Sapphire’s TriXX software supports the new RX 5600 XT Pulse OC, and sports a recently re-designed GUI along with other updates. The software’s main screen, called Dashboard, includes GPU and Memory clock rates along with GPU temperature and GPU load indicators. Current GPU voltage is displayed as well. Other information on the screen includes details about the card, from the GPU specs along with the currently installed driver.
The Hardware Monitor tab displays information in real time in the form of a graph. Just about anything you want to know about the card will be displayed in this section. This includes the basic GPU and memory clocks, along with temperatures. Depending on the card and its controller for reporting, we can also see things like VRM temperatures, system loads and more.
TriXX Boost is Sapphire’s attempt at making upsampling plus Radeon Image Sharpening a more commonly-used combination of features. This was a big part of AMD’s Radeon RX 5700-series story that we didn’t get to explore since a proper analysis requires careful consideration of image quality. After all, you’re running games at a lower resolution, then upscaling the final output, and applying a contrast-adaptive sharpening algorithm. By default, TriXX Boost is set to use an 85% resolution scale. At 4K, the feature creates a custom 3264x1836 resolution, which you choose instead of 3840x2160. Just remember that RIS is limited to DirectX 9, DirectX 12, and Vulkan support for now.
Performance naturally improves quite a bit compared to native 4K. But you’ll have to decide for yourself if the trade-off in quality is acceptable. We played around with TriXX Boost briefly in Shadow of the Tomb Raider and Metro Exodus and couldn’t tell the difference between 3264x1836 and 3840x2160. Every game is going to be different though, as will each gamer’s opinion of fidelity.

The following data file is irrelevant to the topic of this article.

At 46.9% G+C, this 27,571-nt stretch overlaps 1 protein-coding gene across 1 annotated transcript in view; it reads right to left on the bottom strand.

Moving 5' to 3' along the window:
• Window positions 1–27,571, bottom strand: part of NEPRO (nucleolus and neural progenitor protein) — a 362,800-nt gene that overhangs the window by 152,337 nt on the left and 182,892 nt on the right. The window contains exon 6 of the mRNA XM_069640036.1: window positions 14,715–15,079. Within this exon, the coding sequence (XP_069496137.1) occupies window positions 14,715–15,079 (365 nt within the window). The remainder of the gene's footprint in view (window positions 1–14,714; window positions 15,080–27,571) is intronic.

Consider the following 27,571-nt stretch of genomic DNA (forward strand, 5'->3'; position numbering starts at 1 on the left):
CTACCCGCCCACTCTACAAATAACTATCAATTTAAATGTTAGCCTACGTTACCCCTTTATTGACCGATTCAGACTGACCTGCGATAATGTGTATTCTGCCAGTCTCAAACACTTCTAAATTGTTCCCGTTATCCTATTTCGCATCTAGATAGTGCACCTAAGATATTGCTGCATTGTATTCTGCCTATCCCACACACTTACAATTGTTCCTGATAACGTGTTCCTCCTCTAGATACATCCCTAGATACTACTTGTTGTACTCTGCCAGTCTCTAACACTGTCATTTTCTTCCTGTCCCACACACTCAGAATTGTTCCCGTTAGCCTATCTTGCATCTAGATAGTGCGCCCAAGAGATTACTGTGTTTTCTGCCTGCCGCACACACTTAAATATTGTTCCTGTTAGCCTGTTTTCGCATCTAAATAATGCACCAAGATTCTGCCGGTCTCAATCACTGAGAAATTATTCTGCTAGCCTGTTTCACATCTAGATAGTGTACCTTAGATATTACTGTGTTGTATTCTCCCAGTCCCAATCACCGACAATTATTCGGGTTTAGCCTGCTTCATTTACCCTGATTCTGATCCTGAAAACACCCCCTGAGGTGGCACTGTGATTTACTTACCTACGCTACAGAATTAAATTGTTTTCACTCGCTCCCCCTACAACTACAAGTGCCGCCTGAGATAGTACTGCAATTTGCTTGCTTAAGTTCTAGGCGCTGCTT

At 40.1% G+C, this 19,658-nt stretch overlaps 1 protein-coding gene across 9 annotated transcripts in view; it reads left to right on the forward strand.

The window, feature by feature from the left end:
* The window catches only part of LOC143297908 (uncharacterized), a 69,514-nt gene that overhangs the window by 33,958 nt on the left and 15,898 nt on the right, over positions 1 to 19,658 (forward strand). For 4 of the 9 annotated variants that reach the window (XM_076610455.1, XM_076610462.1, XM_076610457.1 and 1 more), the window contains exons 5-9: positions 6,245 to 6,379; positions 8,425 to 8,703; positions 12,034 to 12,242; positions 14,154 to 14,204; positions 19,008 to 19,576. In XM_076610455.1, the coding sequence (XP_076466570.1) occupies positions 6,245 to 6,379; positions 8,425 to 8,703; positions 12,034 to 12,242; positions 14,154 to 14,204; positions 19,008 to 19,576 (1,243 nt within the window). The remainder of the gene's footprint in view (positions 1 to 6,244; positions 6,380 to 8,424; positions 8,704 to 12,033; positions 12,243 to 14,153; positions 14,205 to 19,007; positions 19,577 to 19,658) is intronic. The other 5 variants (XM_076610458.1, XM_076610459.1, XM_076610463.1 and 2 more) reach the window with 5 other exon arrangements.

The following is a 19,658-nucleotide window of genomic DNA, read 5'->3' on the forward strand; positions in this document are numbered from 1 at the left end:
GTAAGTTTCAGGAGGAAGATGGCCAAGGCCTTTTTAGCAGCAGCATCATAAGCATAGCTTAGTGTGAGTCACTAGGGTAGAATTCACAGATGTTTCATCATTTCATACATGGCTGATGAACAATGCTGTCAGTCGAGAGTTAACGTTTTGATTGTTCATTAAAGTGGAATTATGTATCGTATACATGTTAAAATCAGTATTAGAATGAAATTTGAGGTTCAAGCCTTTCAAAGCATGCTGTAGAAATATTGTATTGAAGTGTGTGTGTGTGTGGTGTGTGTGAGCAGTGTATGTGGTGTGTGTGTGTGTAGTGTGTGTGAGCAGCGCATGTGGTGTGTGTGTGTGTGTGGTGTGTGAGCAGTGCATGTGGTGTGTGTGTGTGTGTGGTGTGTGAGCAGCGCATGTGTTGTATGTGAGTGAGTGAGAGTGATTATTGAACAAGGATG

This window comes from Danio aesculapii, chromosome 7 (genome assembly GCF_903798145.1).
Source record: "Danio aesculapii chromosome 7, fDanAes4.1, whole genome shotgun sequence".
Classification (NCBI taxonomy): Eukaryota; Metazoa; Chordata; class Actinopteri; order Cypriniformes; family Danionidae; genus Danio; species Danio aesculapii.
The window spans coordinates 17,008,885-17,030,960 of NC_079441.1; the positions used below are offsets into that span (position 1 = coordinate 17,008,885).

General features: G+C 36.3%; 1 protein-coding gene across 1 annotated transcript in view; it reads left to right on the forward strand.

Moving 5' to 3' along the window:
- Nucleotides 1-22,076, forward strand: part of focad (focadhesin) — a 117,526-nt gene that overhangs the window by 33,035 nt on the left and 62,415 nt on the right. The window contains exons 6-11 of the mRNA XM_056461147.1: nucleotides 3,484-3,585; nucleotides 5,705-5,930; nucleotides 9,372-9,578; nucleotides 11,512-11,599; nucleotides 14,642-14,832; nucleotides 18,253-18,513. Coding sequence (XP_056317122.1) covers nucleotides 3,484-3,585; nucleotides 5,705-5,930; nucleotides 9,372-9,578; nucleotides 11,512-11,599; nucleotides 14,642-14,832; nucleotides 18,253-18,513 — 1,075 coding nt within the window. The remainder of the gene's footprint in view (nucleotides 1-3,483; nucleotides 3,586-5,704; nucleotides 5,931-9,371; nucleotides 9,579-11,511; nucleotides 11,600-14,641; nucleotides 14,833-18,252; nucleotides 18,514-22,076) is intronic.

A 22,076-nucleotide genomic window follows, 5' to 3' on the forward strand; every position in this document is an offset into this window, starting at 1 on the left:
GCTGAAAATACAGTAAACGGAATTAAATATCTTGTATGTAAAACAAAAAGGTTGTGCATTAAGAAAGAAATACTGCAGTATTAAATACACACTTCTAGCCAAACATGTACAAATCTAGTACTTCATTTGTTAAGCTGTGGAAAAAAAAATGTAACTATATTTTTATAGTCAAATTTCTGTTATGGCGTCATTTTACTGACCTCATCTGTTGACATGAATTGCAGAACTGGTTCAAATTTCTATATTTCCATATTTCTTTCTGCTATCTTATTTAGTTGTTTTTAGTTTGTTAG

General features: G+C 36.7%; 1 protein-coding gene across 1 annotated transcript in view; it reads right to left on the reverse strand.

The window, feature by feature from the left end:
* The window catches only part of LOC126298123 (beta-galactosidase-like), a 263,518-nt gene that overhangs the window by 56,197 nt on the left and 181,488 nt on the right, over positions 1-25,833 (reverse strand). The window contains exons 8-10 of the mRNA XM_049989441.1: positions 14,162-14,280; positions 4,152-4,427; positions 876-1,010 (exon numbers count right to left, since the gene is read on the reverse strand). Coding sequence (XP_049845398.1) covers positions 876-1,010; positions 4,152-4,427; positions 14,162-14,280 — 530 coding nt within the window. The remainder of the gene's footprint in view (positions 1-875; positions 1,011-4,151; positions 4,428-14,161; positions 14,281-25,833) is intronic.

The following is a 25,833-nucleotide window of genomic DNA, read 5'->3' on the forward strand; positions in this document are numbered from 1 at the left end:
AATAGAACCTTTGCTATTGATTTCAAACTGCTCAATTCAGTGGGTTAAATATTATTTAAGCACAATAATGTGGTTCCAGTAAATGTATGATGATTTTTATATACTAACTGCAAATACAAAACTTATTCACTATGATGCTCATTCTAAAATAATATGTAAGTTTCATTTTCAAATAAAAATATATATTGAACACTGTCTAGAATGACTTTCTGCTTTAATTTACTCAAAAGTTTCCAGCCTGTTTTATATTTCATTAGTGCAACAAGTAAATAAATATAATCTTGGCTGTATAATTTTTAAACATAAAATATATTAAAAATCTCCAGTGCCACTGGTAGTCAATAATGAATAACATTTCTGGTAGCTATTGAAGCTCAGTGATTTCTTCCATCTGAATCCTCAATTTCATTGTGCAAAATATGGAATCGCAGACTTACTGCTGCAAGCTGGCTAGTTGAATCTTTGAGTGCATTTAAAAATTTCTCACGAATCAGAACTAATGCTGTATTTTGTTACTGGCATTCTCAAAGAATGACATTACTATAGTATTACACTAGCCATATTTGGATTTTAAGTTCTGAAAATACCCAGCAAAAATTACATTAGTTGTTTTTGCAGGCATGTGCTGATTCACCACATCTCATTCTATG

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It's definitely still the target card for my son's upcoming GPU upgrade. More definitively than I would've said prior to testing.
So, unless one performs a BIOS update on the card, they are going to be missing out on a lot of performance, at least until new stock starts shipping with the new BIOS. And I suspect most people are not going to be flashing the BIOS of their card, as that's not normally a thing you do with a new graphics card, and is not without risk. Is the card even going to be covered if someone bricks it during the flashing process? Also, as I understand it, the new BIOS only applies to OC models, so models shipping at stock clocks may not receive a BIOS update to the higher clocks, effectively making two versions of the 5600 XT with a 10%+ performance difference between them. It won't be clear which is which just from the product names, and even the OC models may potentially come with the original, substantially slower BIOS, as that's what they all currently use. That certainly makes for a messy launch, and should have probably been mentioned in the review.
This review really should have included performance data for the original BIOS (that comes on the card), which is something the other 5600 XT reviews I've seen so far have done. It seems a bit bizarre that it wouldn't be included in the review, as this is not the kind of performance people will be getting from one of these cards right now, at least without flashing the card's BIOS.
An excellent point - and what I'm seeing from the Anandtech review (not done reading) makes me wonder if the ideal for this card is the original reference clocks, but with the memory boosted to 14GB.
EDIT: I do admit I dislike the messiness. It seems somewhat akin to the RX 560 - 896 vs RX 560 - 1024 issue. Maybe THIS should've been the 5600 vs 5600XT, and if the OEM version has lesser performance than even the 5600 (non-XT), maybe call that 5600 LT?
EDIT 2: a brief look at NewEgg seems to indicate a lot of OC variants having slightly later release dates (Jan 23, Jan 27) with slightly higher prices (289 to 309, vs the 279 for the "base" versions). At least, that's what it seems like.
The Pulse (which has the improved VBIOS) is what was sampled to all the tech sites for review, so that's what people are going to see in reviews/benchmarks, at least for now. But if they go out and buy an RX 5600 XT they could be getting a card that's slower than what they saw in those reviews by a not-insignificant amount. Seems like a pretty good chance people could be misled, whether intentionally or not.